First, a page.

I Tri da Cruci

I Tri da Cruci is one of the oldest festivals in Calabria, occurring annually on May 2nd and 3rd in Tropea. It unfolds on Via Umberto I, known as “u burgu” among the locals, situated in the historic town. Throughout various centuries and extended periods, the Turks and Saracens maintained dominion over this region, instilling fear among the coastal communities of Calabria.

Local residents successfully repelled the Turks and Saracens on multiple occasions, driving them away from Tropea and destroying their ships. Tropea endured almost half a century of Arab domination.

The festival features “Ucamiuzzu i focu,” a fire camel reminiscent of the real ones employed by the Turks to collect taxes in the occupied lands, and a boat, “a navi,” which is detonated to conclude the celebrations, symbolizing victory over the Turks.

La Madonna di Romania di Tropea

The Madonna di Romania in Tropea is celebrated on March 27 and September 9 with a solemn procession in which all the authorities and the people participate with great devotion. The Lady, venerated for centuries, is proclaimed the patroness of Tropea. The image is situated in the center of the main apse of the Norman Baroque Cathedral of Tropea, an icon revered and loved by the people of Tropea. Every year on September 9th, the anniversary of the coronation of the sacred icon, a procession accompanies the venerated image of the Madonna of Romania through the streets of Tropea, joined by all the religious brotherhoods and associations.


Gruppo folk città di Tropea

The folk group ‘Città di Tropea’ organizes concerts and traditional dance performances on the 21st and 22nd of August every year, featuring groups from around the world. The goal is to promote brotherhood, respect, and an appreciation for the cultural heritage of various ethnic groups.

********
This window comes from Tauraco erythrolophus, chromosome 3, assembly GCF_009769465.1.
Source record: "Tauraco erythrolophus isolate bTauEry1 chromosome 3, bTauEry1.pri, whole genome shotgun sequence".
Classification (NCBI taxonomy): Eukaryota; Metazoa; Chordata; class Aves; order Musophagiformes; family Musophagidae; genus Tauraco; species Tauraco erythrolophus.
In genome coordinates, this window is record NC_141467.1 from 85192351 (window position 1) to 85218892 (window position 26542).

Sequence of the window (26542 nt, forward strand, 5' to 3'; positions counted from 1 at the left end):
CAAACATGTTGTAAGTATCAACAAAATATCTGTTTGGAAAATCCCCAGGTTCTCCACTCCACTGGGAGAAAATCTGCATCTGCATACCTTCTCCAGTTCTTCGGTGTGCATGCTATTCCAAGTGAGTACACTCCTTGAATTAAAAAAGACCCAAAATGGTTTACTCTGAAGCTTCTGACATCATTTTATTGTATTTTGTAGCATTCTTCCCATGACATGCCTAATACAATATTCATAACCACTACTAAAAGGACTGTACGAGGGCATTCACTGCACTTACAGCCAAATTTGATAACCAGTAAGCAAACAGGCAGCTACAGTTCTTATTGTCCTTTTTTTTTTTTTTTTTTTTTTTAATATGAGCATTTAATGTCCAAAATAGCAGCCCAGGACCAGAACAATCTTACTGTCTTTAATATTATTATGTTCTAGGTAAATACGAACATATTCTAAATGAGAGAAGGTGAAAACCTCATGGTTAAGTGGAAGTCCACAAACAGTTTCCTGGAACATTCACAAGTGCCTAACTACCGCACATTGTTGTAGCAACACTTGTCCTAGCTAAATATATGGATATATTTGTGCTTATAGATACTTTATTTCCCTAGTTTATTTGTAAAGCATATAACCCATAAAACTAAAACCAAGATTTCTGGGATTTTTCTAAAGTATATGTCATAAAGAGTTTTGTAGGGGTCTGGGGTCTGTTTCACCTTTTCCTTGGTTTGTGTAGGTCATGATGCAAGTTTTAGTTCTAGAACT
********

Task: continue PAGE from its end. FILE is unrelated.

The Liberation of Tropea in 1615

In 1612, the Viceroy of Naples, Count of Lemos, sold Tropea and all its territory to Prince Vincenzo Ruffo for 191,041 ducats. Tropea, after centuries of political and economic autonomy, became a fief of the Ruffo family. At the same time, the expert jurist Luigi Lauro was sent to the Court of Spain to plead the case of the inadmissibility of the deed of sale by the viceroy; another jurist, Ferdinando d’Aquino, was sent by the latter. On November 13, 1613, the Supreme Council of Italy received the previously favorable sentence: the deed had been stipulated without the consent of the King of Spain. For the occasion, the marble statue of the Madonna della Libertà was consecrated as an ex voto, still present today in the left aisle of the Cathedral.

After some appeals from Ruffo, on August 23, 1615, the Royal Rescript was received from Valladolid; Philip III declared Tropea and its territory unsaleable. The reasons were that Tropea, given its age-old loyalty to the Crown of Spain, had to remain free for its own: Antiquity, Beauty, and Nobility. On August 23, 1615, Tropea was free. After a three-year legal battle, the city became state property again thanks to the cancellation of the deed of sale to Prince Ruffo di Scilla. From then on, it would continue to be a royal city, always faithful to the crown and free from any feudal yoke.

La liberazione di Tropea 1615

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